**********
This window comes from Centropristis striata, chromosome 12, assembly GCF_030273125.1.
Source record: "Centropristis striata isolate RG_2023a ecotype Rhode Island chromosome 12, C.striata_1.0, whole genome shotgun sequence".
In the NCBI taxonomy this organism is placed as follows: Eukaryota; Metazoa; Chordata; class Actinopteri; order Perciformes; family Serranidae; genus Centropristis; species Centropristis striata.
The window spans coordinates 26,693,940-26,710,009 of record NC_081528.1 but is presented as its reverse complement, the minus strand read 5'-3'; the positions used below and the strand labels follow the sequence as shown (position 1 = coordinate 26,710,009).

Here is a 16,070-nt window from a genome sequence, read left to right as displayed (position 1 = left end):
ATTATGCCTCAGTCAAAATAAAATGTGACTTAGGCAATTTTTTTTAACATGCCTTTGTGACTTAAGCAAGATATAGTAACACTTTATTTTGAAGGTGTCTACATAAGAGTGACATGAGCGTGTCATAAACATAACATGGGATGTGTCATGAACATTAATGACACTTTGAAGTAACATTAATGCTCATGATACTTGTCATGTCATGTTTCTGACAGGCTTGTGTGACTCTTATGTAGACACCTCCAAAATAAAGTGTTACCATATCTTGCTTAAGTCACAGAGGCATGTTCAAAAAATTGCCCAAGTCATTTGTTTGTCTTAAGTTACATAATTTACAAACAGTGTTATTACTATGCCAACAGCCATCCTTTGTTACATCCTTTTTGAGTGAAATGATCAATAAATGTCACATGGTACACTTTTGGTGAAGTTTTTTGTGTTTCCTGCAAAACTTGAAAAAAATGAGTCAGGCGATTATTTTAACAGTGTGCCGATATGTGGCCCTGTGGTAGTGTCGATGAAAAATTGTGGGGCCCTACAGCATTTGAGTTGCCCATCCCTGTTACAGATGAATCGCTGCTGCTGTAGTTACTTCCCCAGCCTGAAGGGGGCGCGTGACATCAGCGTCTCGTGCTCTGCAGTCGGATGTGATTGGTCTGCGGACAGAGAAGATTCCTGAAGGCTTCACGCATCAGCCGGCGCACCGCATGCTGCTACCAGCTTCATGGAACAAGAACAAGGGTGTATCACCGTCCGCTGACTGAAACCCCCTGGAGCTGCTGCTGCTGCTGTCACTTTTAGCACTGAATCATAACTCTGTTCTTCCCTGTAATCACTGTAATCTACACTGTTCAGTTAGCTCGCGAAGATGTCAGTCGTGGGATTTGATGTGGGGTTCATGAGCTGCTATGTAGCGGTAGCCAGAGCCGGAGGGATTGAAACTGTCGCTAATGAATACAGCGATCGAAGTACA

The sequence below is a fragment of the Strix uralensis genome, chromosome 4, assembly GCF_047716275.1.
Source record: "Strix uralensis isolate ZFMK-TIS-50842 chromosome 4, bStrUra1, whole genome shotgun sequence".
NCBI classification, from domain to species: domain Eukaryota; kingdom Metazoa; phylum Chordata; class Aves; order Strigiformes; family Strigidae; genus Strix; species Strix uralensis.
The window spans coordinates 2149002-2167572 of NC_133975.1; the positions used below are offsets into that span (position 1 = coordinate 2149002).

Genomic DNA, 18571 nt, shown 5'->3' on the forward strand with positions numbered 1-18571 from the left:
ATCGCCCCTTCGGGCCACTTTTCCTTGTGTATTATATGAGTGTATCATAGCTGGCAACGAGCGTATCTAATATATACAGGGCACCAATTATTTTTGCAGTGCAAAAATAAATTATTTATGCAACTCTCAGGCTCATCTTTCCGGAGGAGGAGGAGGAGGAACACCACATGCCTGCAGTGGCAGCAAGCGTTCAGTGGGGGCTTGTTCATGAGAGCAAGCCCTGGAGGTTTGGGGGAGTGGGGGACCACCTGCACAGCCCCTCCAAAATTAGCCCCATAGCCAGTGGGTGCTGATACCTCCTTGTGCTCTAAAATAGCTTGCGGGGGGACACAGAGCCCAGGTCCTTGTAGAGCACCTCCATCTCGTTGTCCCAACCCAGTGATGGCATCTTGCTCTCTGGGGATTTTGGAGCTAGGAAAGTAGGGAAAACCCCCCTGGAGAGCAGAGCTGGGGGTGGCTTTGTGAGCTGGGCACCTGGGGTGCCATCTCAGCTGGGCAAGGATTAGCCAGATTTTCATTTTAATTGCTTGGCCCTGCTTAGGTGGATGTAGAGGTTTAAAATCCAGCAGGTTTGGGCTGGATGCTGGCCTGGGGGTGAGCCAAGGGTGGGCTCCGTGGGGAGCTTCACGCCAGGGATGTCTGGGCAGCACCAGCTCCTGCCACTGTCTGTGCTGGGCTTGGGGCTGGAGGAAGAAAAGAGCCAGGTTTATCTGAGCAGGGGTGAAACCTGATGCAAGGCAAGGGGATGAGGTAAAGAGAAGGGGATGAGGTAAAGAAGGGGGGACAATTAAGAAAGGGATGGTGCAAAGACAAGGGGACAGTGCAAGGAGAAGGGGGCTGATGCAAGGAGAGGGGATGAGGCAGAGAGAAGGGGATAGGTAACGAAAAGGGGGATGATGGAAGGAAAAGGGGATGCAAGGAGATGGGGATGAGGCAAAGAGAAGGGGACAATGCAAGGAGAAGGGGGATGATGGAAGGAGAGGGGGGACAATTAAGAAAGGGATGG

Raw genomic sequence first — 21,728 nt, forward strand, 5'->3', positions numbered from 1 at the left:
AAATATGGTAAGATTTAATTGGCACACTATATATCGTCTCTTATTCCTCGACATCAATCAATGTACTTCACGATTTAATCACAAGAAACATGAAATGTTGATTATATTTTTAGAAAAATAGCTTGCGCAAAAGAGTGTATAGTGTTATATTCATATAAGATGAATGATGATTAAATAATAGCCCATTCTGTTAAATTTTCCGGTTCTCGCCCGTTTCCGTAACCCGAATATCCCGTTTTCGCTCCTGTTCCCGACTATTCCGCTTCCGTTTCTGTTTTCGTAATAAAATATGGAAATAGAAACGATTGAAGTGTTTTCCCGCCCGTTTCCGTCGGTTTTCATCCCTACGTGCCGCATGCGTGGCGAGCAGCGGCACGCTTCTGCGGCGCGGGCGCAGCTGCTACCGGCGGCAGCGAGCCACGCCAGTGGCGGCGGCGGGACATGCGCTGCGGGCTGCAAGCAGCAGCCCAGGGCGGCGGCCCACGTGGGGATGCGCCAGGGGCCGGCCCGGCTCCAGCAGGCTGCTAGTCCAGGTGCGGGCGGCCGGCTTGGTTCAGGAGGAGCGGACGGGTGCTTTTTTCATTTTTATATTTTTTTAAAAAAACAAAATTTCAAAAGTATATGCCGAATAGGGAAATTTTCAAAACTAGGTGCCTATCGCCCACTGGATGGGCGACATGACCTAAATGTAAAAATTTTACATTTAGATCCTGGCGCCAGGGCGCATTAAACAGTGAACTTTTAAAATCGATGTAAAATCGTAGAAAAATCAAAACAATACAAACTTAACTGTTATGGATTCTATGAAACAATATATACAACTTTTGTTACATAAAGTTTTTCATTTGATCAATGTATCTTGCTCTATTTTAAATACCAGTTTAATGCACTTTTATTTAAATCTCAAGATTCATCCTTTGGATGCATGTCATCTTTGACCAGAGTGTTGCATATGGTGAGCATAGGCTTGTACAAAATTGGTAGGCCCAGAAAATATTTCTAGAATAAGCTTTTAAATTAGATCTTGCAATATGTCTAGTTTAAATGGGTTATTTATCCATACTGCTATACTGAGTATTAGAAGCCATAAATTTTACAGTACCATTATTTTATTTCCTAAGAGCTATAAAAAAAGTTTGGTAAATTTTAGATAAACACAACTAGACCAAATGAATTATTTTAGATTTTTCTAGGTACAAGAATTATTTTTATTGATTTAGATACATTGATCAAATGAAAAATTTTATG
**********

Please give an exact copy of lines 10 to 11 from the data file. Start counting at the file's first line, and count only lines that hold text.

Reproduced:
The window spans coordinates 2149002-2167572 of NC_133975.1; the positions used below are offsets into that span (position 1 = coordinate 2149002).

Genomic DNA, 18571 nt, shown 5'->3' on the forward strand with positions numbered 1-18571 from the left: